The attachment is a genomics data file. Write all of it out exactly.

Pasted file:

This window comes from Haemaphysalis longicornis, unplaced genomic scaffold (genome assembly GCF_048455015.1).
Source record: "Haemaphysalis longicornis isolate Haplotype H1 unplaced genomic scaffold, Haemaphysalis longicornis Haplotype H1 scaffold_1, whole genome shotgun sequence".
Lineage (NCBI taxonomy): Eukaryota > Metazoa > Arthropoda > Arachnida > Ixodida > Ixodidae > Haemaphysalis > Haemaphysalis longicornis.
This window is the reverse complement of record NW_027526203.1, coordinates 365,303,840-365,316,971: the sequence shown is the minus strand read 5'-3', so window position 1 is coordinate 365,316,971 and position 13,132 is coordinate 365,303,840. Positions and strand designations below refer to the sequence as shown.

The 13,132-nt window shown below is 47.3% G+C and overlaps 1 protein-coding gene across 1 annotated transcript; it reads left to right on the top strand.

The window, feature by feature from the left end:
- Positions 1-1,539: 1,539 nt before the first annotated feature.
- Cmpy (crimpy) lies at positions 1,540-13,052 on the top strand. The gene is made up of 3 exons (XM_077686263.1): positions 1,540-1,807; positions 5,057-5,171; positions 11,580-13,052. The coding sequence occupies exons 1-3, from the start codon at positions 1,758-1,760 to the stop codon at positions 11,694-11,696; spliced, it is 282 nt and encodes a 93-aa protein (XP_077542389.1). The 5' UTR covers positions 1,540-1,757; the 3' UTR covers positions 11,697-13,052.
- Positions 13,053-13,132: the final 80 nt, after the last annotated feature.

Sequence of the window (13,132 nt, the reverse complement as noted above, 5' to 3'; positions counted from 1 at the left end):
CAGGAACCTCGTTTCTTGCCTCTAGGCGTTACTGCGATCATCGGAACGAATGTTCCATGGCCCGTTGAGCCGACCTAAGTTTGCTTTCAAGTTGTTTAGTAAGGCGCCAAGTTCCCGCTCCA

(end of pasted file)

This window comes from Haemaphysalis longicornis, unplaced genomic scaffold (genome assembly GCF_048455015.1).
Source record: "Haemaphysalis longicornis isolate Haplotype H1 unplaced genomic scaffold, Haemaphysalis longicornis Haplotype H1 scaffold_1, whole genome shotgun sequence".
Lineage (NCBI taxonomy): Eukaryota > Metazoa > Arthropoda > Arachnida > Ixodida > Ixodidae > Haemaphysalis > Haemaphysalis longicornis.
This window is the reverse complement of record NW_027526203.1, coordinates 365,303,840-365,316,971: the sequence shown is the minus strand read 5'-3', so window position 1 is coordinate 365,316,971 and position 13,132 is coordinate 365,303,840. Positions and strand designations below refer to the sequence as shown.

The 13,132-nt window shown below is 47.3% G+C and overlaps 1 protein-coding gene across 1 annotated transcript; it reads left to right on the top strand.

The window, feature by feature from the left end:
- Positions 1-1,539: 1,539 nt before the first annotated feature.
- Cmpy (crimpy) lies at positions 1,540-13,052 on the top strand. The gene is made up of 3 exons (XM_077686263.1): positions 1,540-1,807; positions 5,057-5,171; positions 11,580-13,052. The coding sequence occupies exons 1-3, from the start codon at positions 1,758-1,760 to the stop codon at positions 11,694-11,696; spliced, it is 282 nt and encodes a 93-aa protein (XP_077542389.1). The 5' UTR covers positions 1,540-1,757; the 3' UTR covers positions 11,697-13,052.
- Positions 13,053-13,132: the final 80 nt, after the last annotated feature.

Sequence of the window (13,132 nt, the reverse complement as noted above, 5' to 3'; positions counted from 1 at the left end):
CAGGAACCTCGTTTCTTGCCTCTAGGCGTTACTGCGATCATCGGAACGAATGTTCCATGGCCCGTTGAGCCGACCTAAGTTTGCTTTCAAGTTGTTTAGTAAGGCGCCAAGTTCCCGCTCCA